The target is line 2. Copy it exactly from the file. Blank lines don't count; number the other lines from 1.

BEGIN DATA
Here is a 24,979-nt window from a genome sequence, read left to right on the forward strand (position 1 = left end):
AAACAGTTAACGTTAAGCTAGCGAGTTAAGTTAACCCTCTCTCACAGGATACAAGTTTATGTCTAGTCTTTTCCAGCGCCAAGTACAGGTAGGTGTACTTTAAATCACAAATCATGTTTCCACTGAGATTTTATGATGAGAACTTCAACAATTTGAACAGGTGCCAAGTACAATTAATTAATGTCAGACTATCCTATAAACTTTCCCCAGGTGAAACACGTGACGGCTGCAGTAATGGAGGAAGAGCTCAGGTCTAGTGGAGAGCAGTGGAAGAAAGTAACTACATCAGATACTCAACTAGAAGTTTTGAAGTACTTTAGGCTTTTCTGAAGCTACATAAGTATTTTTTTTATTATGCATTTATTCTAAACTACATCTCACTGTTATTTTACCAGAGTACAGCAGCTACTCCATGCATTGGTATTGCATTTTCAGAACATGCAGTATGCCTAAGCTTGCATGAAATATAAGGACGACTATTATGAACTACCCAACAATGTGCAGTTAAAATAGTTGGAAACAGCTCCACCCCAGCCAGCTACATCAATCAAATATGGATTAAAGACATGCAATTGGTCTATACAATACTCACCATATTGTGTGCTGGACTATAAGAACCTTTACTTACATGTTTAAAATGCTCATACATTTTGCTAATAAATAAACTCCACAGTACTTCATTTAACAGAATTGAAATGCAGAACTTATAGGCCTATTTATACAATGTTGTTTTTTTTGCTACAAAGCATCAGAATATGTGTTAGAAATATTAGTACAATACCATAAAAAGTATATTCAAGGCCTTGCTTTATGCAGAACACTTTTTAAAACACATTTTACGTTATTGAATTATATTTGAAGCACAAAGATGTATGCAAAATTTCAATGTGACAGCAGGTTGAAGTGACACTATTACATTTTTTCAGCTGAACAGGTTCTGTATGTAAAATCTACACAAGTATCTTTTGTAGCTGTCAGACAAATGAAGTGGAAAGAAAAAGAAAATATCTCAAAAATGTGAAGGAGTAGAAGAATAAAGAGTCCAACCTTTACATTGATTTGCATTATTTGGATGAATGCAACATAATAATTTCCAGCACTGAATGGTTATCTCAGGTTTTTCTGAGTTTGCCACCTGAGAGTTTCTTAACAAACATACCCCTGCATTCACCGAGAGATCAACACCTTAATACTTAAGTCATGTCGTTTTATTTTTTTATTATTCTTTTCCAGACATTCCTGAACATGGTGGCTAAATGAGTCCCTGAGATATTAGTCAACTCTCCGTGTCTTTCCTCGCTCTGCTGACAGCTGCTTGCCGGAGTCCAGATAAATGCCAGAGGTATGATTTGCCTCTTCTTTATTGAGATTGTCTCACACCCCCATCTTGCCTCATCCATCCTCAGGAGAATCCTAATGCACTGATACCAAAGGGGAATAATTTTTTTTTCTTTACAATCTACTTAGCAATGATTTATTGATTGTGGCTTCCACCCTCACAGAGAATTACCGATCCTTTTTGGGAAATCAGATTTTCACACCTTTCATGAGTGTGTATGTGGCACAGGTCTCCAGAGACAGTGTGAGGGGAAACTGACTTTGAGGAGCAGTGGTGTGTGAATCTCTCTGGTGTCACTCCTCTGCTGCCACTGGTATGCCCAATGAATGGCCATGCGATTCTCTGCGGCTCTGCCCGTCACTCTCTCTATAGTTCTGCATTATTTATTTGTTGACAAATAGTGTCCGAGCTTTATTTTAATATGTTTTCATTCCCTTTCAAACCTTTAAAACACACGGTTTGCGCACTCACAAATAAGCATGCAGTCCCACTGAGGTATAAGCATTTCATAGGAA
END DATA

AAACAGTTAACGTTAAGCTAGCGAGTTAAGTTAACCCTCTCTCACAGGATACAAGTTTATGTCTAGTCTTTTCCAGCGCCAAGTACAGGTAGGTGTACTTTAAATCACAAATCATGTTTCCACTGAGATTTTATGATGAGAACTTCAACAATTTGAACAGGTGCCAAGTACAATTAATTAATGTCAGACTATCCTATAAACTTTCCCCAGGTGAAACACGTGACGGCTGCAGTAATGGAGGAAGAGCTCAGGTCTAGTGGAGAGCAGTGGAAGAAAGTAACTACATCAGATACTCAACTAGAAGTTTTGAAGTACTTTAGGCTTTTCTGAAGCTACATAAGTATTTTTTTTATTATGCATTTATTCTAAACTACATCTCACTGTTATTTTACCAGAGTACAGCAGCTACTCCATGCATTGGTATTGCATTTTCAGAACATGCAGTATGCCTAAGCTTGCATGAAATATAAGGACGACTATTATGAACTACCCAACAATGTGCAGTTAAAATAGTTGGAAACAGCTCCACCCCAGCCAGCTACATCAATCAAATATGGATTAAAGACATGCAATTGGTCTATACAATACTCACCATATTGTGTGCTGGACTATAAGAACCTTTACTTACATGTTTAAAATGCTCATACATTTTGCTAATAAATAAACTCCACAGTACTTCATTTAACAGAATTGAAATGCAGAACTTATAGGCCTATTTATACAATGTTGTTTTTTTTGCTACAAAGCATCAGAATATGTGTTAGAAATATTAGTACAATACCATAAAAAGTATATTCAAGGCCTTGCTTTATGCAGAACACTTTTTAAAACACATTTTACGTTATTGAATTATATTTGAAGCACAAAGATGTATGCAAAATTTCAATGTGACAGCAGGTTGAAGTGACACTATTACATTTTTTCAGCTGAACAGGTTCTGTATGTAAAATCTACACAAGTATCTTTTGTAGCTGTCAGACAAATGAAGTGGAAAGAAAAAGAAAATATCTCAAAAATGTGAAGGAGTAGAAGAATAAAGAGTCCAACCTTTACATTGATTTGCATTATTTGGATGAATGCAACATAATAATTTCCAGCACTGAATGGTTATCTCAGGTTTTTCTGAGTTTGCCACCTGAGAGTTTCTTAACAAACATACCCCTGCATTCACCGAGAGATCAACACCTTAATACTTAAGTCATGTCGTTTTATTTTTTTATTATTCTTTTCCAGACATTCCTGAACATGGTGGCTAAATGAGTCCCTGAGATATTAGTCAACTCTCCGTGTCTTTCCTCGCTCTGCTGACAGCTGCTTGCCGGAGTCCAGATAAATGCCAGAGGTATGATTTGCCTCTTCTTTATTGAGATTGTCTCACACCCCCATCTTGCCTCATCCATCCTCAGGAGAATCCTAATGCACTGATACCAAAGGGGAATAATTTTTTTTTCTTTACAATCTACTTAGCAATGATTTATTGATTGTGGCTTCCACCCTCACAGAGAATTACCGATCCTTTTTGGGAAATCAGATTTTCACACCTTTCATGAGTGTGTATGTGGCACAGGTCTCCAGAGACAGTGTGAGGGGAAACTGACTTTGAGGAGCAGTGGTGTGTGAATCTCTCTGGTGTCACTCCTCTGCTGCCACTGGTATGCCCAATGAATGGCCATGCGATTCTCTGCGGCTCTGCCCGTCACTCTCTCTATAGTTCTGCATTATTTATTTGTTGACAAATAGTGTCCGAGCTTTATTTTAATATGTTTTCATTCCCTTTCAAACCTTTAAAACACACGGTTTGCGCACTCACAAATAAGCATGCAGTCCCACTGAGGTATAAGCATTTCATAGGAA